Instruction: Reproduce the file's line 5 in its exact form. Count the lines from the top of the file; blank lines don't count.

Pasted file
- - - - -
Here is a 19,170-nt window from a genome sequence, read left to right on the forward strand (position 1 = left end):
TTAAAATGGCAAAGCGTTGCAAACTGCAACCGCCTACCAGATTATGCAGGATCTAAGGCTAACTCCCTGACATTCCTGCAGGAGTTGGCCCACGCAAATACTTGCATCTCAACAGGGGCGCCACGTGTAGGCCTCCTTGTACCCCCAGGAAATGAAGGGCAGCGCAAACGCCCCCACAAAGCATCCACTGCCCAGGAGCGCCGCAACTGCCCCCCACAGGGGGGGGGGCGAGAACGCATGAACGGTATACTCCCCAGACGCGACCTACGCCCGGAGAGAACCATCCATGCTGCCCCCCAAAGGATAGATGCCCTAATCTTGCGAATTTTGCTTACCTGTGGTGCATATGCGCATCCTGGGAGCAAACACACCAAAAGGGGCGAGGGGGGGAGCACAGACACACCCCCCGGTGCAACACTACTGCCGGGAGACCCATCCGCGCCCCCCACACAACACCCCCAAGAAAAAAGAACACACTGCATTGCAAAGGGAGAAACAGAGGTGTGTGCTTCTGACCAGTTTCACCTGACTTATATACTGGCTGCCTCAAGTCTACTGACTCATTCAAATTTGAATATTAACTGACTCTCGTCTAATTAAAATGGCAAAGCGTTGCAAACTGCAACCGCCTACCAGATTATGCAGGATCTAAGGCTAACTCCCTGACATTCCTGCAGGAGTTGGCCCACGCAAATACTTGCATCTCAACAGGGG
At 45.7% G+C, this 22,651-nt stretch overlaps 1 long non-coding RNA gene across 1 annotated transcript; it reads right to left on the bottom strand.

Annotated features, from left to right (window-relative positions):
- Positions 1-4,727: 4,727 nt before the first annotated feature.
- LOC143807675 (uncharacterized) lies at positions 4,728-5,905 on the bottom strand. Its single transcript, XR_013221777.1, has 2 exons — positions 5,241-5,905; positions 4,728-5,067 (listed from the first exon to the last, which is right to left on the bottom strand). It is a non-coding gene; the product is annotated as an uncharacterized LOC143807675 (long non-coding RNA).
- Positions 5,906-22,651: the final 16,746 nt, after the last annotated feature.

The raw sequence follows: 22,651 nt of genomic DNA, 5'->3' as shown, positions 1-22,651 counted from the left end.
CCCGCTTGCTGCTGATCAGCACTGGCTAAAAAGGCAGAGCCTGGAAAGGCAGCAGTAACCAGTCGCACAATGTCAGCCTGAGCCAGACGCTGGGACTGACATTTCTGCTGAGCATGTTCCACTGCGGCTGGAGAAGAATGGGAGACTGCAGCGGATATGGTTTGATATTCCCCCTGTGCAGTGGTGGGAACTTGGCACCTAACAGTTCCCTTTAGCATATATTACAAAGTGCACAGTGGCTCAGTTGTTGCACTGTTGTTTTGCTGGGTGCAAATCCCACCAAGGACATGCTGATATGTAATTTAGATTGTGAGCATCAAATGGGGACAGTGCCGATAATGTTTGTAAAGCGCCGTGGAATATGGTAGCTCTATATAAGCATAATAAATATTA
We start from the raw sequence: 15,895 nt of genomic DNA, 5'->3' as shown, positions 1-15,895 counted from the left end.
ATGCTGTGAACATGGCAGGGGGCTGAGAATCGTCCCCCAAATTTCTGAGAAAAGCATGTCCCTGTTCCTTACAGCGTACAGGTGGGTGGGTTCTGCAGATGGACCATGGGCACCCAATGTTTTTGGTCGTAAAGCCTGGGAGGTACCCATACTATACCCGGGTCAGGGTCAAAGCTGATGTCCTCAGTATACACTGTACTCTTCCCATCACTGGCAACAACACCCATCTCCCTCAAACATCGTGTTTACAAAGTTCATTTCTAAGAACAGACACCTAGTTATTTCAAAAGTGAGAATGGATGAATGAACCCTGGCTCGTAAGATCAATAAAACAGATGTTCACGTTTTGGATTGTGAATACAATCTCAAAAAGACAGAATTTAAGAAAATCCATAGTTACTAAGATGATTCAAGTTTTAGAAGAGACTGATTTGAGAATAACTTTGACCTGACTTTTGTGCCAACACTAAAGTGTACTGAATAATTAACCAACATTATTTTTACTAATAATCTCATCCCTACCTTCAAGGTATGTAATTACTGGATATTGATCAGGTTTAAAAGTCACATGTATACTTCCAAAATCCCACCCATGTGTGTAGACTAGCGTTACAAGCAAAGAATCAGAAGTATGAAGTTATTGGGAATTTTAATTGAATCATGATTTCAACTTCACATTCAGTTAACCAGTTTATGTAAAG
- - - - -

- Positions 1-4,727: 4,727 nt before the first annotated feature.